Pollinator: Insects, especially bees.

Propagation: Seeds or hardwood cuttings. It’s difficult to propagate by seed.

Interesting Facts:

The flowers are a favorite food of bees and the fruit is a favorite food of wildlife.

The fruit of the oakleaf hydrangea is a bladdery capsule that contains several semi-transparent brown seeds.

Flowers can be used in fresh or dried flower arrangements.

Hydrangea comes from two Greek words that mean “water container” and refers to the shape of the flower’s tube. Quercifolia means “oak leaf” and refers to the shape of the leaves.

Oakleaf hydrangeas grow in the wild in large groups that fill forests and form a dense understory. They are often used as landscape plants to replace trees in urban areas.

Invasive?

For a while, the oakleaf hydrangea was called the “invasive plant” from hell, but it’s actually not that invasive at all. In fact, it’s a very popular landscaping plant.

Smooth Hydrangea Care: Learn About Wild Hydrangea Shrubs - Picture

The main problem is that many people don’t know how to properly take “cuttings” or start new plants from the oakleaf hydrangea. Many people just pluck away at the stems and branches on their own plants and try to root them.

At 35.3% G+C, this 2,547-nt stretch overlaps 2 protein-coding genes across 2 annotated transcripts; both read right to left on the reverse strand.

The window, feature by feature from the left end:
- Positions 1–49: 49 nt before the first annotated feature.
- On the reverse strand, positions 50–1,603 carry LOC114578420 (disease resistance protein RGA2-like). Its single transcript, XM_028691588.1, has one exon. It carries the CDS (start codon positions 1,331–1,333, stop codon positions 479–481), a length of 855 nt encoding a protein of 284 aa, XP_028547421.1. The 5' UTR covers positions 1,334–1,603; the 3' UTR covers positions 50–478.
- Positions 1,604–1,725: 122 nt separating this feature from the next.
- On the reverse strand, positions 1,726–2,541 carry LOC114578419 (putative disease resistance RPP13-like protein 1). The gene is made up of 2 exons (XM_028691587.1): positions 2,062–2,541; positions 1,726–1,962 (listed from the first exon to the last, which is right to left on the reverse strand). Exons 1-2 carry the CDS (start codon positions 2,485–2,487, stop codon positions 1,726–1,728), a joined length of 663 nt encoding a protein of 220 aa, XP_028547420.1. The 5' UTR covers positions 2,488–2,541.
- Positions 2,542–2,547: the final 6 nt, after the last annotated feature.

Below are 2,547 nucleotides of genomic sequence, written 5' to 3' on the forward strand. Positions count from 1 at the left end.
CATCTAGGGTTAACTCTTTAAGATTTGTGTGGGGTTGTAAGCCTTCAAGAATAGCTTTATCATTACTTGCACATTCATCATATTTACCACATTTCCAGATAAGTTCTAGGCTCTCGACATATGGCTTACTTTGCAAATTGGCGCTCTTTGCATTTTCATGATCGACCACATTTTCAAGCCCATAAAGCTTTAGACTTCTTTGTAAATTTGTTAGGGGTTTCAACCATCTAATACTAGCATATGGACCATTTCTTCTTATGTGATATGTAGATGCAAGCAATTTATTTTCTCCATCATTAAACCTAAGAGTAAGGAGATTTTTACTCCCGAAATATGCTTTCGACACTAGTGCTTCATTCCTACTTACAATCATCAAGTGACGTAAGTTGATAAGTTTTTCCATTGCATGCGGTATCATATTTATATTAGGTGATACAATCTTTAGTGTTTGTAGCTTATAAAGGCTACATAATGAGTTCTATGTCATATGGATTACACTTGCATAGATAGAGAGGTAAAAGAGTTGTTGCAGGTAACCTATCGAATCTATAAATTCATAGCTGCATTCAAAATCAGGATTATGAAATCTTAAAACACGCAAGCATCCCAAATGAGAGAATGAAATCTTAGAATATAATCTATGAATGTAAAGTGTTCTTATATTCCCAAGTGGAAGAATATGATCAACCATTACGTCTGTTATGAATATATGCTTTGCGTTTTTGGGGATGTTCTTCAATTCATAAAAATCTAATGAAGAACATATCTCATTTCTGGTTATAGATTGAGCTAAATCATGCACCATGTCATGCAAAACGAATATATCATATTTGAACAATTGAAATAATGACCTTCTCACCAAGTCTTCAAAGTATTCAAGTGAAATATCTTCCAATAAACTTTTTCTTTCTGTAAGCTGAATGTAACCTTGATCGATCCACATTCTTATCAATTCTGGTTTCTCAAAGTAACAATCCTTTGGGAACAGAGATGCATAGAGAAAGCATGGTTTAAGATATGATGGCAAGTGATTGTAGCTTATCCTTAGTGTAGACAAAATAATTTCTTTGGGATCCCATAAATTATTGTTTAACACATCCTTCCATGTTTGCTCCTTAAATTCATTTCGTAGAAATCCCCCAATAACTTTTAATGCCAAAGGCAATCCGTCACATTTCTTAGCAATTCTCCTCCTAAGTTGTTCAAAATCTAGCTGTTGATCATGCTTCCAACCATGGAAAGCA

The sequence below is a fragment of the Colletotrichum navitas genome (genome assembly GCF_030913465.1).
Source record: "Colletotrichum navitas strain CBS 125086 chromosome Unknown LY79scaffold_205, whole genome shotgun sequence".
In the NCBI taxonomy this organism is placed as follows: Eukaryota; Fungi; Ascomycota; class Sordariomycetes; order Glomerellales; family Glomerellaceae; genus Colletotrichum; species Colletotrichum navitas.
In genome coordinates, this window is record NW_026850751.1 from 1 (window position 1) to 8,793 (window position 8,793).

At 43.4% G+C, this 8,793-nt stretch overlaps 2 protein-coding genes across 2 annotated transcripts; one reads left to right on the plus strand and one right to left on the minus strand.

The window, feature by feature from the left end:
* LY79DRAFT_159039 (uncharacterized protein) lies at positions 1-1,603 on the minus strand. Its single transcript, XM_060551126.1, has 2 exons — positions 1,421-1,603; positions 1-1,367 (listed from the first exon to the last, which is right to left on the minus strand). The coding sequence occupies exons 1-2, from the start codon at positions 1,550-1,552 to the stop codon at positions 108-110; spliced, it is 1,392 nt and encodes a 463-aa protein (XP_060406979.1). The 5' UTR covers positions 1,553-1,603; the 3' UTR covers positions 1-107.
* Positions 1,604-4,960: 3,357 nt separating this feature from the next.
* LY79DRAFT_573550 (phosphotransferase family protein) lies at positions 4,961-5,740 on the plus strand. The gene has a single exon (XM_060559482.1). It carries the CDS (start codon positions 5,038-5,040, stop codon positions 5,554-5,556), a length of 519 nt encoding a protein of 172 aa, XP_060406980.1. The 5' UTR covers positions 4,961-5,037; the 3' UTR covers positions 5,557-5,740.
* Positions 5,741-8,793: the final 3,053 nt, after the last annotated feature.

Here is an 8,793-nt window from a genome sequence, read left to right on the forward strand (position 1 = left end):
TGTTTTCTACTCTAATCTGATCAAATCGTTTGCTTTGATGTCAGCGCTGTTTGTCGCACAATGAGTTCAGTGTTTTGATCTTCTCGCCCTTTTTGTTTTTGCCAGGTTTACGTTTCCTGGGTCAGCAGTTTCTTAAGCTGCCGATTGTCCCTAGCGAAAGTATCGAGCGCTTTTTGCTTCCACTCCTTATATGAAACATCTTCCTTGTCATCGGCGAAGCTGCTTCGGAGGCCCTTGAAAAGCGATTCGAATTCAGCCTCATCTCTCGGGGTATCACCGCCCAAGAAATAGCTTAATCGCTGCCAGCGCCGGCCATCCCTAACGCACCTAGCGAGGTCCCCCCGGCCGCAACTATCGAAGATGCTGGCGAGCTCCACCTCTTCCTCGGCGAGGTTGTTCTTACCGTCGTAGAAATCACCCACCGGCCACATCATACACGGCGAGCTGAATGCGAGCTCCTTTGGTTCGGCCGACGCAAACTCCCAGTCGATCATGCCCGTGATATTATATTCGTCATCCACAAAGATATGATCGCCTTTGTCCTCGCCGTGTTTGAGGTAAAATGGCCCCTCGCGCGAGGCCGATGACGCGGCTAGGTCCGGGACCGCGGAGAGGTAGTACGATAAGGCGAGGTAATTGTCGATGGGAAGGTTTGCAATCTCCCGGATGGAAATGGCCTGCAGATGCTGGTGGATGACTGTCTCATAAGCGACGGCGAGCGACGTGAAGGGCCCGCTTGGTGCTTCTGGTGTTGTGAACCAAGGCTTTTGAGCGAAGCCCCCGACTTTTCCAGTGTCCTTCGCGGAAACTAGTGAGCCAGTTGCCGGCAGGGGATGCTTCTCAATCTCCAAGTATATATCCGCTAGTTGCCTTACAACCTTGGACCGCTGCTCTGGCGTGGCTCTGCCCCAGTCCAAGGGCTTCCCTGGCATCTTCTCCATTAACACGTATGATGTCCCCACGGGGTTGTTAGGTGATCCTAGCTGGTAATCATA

This doesn’t work very well because they aren’t freshly cut and the bark is damaged. Most of these stems and branches won’t take.

Sources & references used in this article:

A field guide to trees and shrubs: northeastern and north-central United States and southeastern and south-central Canada by GA Petrides – 1972 – books.google.com

Southern shade: A plant selection guide by J Kellum – 2008 – books.google.com

IPM FOR SHRUB PRODUCTION by EBYAMY FULCHER – ag.tennessee.edu

Plant life of Kentucky: an illustrated guide to the vascular flora by R Jones – 2005 – books.google.com

How to Prune Trees & Shrubs: Easy Techniques for Timely Trimming. A Storey BASICS® Title by GE Brown, T Kirkham – 2009 – Timber Press

Trees & shrubs of Kentucky by BW Ellis – 2016 – books.google.com

Llewellyn’s 2021 Herbal Almanac: A Practical Guide to Growing, Cooking & Crafting by CC Deam – 1924 – WB Burford, contractor for state …

Pruning trees and shrubs by ME Wharton – 1973 – books.google.com